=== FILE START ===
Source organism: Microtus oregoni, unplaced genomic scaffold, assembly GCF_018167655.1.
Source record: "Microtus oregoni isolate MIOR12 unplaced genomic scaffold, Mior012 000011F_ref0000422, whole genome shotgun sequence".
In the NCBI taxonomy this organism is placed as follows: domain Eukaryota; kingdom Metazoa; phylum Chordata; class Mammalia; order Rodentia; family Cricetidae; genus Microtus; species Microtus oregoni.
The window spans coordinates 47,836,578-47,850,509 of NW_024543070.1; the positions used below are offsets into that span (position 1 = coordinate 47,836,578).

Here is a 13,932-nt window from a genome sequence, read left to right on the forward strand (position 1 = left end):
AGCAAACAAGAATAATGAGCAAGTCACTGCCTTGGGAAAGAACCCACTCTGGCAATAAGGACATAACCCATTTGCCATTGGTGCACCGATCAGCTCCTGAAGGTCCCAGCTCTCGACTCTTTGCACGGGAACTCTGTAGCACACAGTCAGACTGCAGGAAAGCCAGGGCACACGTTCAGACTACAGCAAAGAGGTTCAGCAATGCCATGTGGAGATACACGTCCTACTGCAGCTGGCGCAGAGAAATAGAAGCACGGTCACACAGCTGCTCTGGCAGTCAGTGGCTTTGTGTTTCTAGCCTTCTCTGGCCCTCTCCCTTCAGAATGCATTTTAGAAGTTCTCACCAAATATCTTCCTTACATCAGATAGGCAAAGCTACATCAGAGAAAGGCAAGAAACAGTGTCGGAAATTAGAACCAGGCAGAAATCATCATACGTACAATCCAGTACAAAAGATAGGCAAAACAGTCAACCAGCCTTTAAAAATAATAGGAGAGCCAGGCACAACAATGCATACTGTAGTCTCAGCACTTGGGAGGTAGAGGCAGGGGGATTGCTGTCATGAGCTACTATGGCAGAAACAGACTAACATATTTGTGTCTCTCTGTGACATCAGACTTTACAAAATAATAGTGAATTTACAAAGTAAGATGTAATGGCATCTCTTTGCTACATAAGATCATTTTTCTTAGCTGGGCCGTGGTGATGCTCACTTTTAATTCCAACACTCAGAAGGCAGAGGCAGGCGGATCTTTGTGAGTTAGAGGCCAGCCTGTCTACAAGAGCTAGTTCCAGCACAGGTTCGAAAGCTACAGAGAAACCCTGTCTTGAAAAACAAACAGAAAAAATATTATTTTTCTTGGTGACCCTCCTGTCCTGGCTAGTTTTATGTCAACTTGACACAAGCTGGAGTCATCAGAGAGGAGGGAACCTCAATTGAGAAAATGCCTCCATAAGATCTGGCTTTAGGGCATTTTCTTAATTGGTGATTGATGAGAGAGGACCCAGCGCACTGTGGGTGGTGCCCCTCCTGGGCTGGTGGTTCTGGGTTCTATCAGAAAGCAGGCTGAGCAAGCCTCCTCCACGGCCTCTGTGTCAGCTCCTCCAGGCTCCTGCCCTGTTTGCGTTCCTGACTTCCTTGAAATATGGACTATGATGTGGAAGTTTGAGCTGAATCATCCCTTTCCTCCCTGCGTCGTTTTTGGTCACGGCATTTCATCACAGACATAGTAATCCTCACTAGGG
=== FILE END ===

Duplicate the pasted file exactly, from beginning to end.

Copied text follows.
Source organism: Microtus oregoni, unplaced genomic scaffold, assembly GCF_018167655.1.
Source record: "Microtus oregoni isolate MIOR12 unplaced genomic scaffold, Mior012 000011F_ref0000422, whole genome shotgun sequence".
In the NCBI taxonomy this organism is placed as follows: domain Eukaryota; kingdom Metazoa; phylum Chordata; class Mammalia; order Rodentia; family Cricetidae; genus Microtus; species Microtus oregoni.
The window spans coordinates 47,836,578-47,850,509 of NW_024543070.1; the positions used below are offsets into that span (position 1 = coordinate 47,836,578).

Here is a 13,932-nt window from a genome sequence, read left to right on the forward strand (position 1 = left end):
AGCAAACAAGAATAATGAGCAAGTCACTGCCTTGGGAAAGAACCCACTCTGGCAATAAGGACATAACCCATTTGCCATTGGTGCACCGATCAGCTCCTGAAGGTCCCAGCTCTCGACTCTTTGCACGGGAACTCTGTAGCACACAGTCAGACTGCAGGAAAGCCAGGGCACACGTTCAGACTACAGCAAAGAGGTTCAGCAATGCCATGTGGAGATACACGTCCTACTGCAGCTGGCGCAGAGAAATAGAAGCACGGTCACACAGCTGCTCTGGCAGTCAGTGGCTTTGTGTTTCTAGCCTTCTCTGGCCCTCTCCCTTCAGAATGCATTTTAGAAGTTCTCACCAAATATCTTCCTTACATCAGATAGGCAAAGCTACATCAGAGAAAGGCAAGAAACAGTGTCGGAAATTAGAACCAGGCAGAAATCATCATACGTACAATCCAGTACAAAAGATAGGCAAAACAGTCAACCAGCCTTTAAAAATAATAGGAGAGCCAGGCACAACAATGCATACTGTAGTCTCAGCACTTGGGAGGTAGAGGCAGGGGGATTGCTGTCATGAGCTACTATGGCAGAAACAGACTAACATATTTGTGTCTCTCTGTGACATCAGACTTTACAAAATAATAGTGAATTTACAAAGTAAGATGTAATGGCATCTCTTTGCTACATAAGATCATTTTTCTTAGCTGGGCCGTGGTGATGCTCACTTTTAATTCCAACACTCAGAAGGCAGAGGCAGGCGGATCTTTGTGAGTTAGAGGCCAGCCTGTCTACAAGAGCTAGTTCCAGCACAGGTTCGAAAGCTACAGAGAAACCCTGTCTTGAAAAACAAACAGAAAAAATATTATTTTTCTTGGTGACCCTCCTGTCCTGGCTAGTTTTATGTCAACTTGACACAAGCTGGAGTCATCAGAGAGGAGGGAACCTCAATTGAGAAAATGCCTCCATAAGATCTGGCTTTAGGGCATTTTCTTAATTGGTGATTGATGAGAGAGGACCCAGCGCACTGTGGGTGGTGCCCCTCCTGGGCTGGTGGTTCTGGGTTCTATCAGAAAGCAGGCTGAGCAAGCCTCCTCCACGGCCTCTGTGTCAGCTCCTCCAGGCTCCTGCCCTGTTTGCGTTCCTGACTTCCTTGAAATATGGACTATGATGTGGAAGTTTGAGCTGAATCATCCCTTTCCTCCCTGCGTCGTTTTTGGTCACGGCATTTCATCACAGACATAGTAATCCTCACTAGGG